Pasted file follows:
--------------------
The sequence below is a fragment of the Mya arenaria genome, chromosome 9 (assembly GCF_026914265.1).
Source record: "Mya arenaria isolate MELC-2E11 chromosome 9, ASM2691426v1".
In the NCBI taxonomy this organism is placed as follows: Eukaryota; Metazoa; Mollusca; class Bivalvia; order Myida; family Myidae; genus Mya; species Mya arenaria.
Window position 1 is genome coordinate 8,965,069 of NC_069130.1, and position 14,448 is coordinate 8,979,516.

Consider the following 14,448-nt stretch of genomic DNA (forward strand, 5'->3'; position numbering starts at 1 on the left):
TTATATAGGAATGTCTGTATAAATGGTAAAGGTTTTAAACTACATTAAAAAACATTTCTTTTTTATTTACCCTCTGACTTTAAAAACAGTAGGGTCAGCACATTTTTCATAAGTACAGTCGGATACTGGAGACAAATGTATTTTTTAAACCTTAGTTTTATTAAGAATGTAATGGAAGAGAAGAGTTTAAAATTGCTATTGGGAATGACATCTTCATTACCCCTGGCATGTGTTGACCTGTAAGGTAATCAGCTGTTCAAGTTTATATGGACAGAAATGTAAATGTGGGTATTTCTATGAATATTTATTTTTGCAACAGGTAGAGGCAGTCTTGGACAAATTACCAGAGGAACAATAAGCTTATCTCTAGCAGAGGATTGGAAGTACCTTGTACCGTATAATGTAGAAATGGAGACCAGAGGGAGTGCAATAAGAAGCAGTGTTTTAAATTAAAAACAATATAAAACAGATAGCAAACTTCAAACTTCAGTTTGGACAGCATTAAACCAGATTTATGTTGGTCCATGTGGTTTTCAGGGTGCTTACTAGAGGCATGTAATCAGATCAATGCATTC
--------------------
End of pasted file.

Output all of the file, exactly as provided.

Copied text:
The sequence below is a fragment of the Mya arenaria genome, chromosome 9 (assembly GCF_026914265.1).
Source record: "Mya arenaria isolate MELC-2E11 chromosome 9, ASM2691426v1".
In the NCBI taxonomy this organism is placed as follows: Eukaryota; Metazoa; Mollusca; class Bivalvia; order Myida; family Myidae; genus Mya; species Mya arenaria.
Window position 1 is genome coordinate 8,965,069 of NC_069130.1, and position 14,448 is coordinate 8,979,516.

Consider the following 14,448-nt stretch of genomic DNA (forward strand, 5'->3'; position numbering starts at 1 on the left):
TTATATAGGAATGTCTGTATAAATGGTAAAGGTTTTAAACTACATTAAAAAACATTTCTTTTTTATTTACCCTCTGACTTTAAAAACAGTAGGGTCAGCACATTTTTCATAAGTACAGTCGGATACTGGAGACAAATGTATTTTTTAAACCTTAGTTTTATTAAGAATGTAATGGAAGAGAAGAGTTTAAAATTGCTATTGGGAATGACATCTTCATTACCCCTGGCATGTGTTGACCTGTAAGGTAATCAGCTGTTCAAGTTTATATGGACAGAAATGTAAATGTGGGTATTTCTATGAATATTTATTTTTGCAACAGGTAGAGGCAGTCTTGGACAAATTACCAGAGGAACAATAAGCTTATCTCTAGCAGAGGATTGGAAGTACCTTGTACCGTATAATGTAGAAATGGAGACCAGAGGGAGTGCAATAAGAAGCAGTGTTTTAAATTAAAAACAATATAAAACAGATAGCAAACTTCAAACTTCAGTTTGGACAGCATTAAACCAGATTTATGTTGGTCCATGTGGTTTTCAGGGTGCTTACTAGAGGCATGTAATCAGATCAATGCATTC